After more than 30 years in exile, Saudi Arabia has finally succumbed to letting cinemas reopen in its realm, as the Kingdom concentrates their efforts on economic growth and diversification.
Back in October, it was announced that there was an initiative in place to build and open cinemas, a vision which aligns itself to the Vision 2030 program which is headed by the Crown Prince Mohammed bin Salman Al-Saud who has been proactively progressive in his thinking for the future of the Kingdom.
The Minister of Culture and Information Awwad bin Saleh Alawwad said, “Opening cinemas will act as a catalyst for economic growth and diversification; by developing the broader cultural sector we will create new employment and training opportunities, as well as enriching the Kingdom’s entertainment options.” The first movie houses are likely to open in March, per local reports.
Saudi Arabia’s board of the General Commission for Audiovisual Media passed a resolution allowing the authority to grant licenses to cinemas. Alawwad added, “This marks a watershed moment in the development of the cultural economy in the Kingdom.” By 2030, there are projected to be over 300 cinemas with more than 2,000 screens.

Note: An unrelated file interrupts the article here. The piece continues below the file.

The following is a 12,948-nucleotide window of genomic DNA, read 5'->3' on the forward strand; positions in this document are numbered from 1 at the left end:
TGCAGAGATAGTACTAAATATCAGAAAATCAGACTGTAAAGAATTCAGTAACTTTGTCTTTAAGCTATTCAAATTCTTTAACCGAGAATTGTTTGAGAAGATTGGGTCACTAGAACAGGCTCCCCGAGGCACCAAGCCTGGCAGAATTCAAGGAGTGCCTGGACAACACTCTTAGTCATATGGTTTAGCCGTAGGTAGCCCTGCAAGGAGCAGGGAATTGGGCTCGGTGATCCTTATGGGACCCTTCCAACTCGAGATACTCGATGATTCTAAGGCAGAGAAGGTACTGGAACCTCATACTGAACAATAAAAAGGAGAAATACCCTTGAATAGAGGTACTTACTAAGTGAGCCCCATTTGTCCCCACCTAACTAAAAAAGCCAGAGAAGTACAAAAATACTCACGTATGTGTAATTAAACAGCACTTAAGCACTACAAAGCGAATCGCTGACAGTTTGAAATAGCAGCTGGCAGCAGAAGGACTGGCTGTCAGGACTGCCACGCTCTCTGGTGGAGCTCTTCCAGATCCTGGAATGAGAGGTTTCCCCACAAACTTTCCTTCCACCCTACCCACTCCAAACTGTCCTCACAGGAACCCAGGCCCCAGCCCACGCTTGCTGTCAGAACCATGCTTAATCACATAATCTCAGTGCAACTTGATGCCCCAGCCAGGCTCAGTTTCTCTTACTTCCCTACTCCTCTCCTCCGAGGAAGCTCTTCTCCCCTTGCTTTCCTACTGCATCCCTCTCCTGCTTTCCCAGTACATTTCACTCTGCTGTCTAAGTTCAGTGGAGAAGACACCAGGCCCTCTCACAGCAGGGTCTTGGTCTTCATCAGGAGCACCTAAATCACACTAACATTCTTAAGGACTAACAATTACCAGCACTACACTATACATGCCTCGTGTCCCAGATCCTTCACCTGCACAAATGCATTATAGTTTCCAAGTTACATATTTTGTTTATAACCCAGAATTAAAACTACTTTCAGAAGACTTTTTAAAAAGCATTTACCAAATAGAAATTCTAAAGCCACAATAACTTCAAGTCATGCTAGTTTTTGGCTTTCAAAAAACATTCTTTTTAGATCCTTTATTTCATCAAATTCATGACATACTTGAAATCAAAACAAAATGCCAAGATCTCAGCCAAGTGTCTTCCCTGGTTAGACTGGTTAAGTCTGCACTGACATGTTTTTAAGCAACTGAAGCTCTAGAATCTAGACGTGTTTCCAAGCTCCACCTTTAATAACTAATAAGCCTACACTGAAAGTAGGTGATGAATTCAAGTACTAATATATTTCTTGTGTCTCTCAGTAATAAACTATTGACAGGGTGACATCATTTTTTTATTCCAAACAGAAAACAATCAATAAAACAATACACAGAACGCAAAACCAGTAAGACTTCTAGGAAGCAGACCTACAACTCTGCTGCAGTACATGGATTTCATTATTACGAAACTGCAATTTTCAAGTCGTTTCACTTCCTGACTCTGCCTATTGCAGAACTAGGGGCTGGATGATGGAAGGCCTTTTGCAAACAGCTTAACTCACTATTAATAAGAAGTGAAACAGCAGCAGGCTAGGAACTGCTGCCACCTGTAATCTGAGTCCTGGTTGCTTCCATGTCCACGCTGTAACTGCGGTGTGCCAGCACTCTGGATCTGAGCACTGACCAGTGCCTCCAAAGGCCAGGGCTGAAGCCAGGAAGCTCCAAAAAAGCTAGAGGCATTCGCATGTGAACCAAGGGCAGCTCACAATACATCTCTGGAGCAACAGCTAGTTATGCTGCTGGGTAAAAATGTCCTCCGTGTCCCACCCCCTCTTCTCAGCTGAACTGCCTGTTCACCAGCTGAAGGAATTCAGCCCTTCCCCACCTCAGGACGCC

In the 1980s, there were some run down movie halls in Saudi Arabia, most of which were in Jeddah and Mecca, where Egyptian, Indian, and Turkish films were screened without government intervention. However, all these halls were closed due to the continuous objections of religious conservatives during the Islamic revival movement in the 1980s. As a political response to an increase in religious activism including the 1979 seizure of the Grand Mosque in Mecca, the government closed all cinemas.
Over 60% of the Saudi population are under the age of 30 and the record numbers attended Comic-Con in Jeddah proves that there is a major market waiting to be tapped into.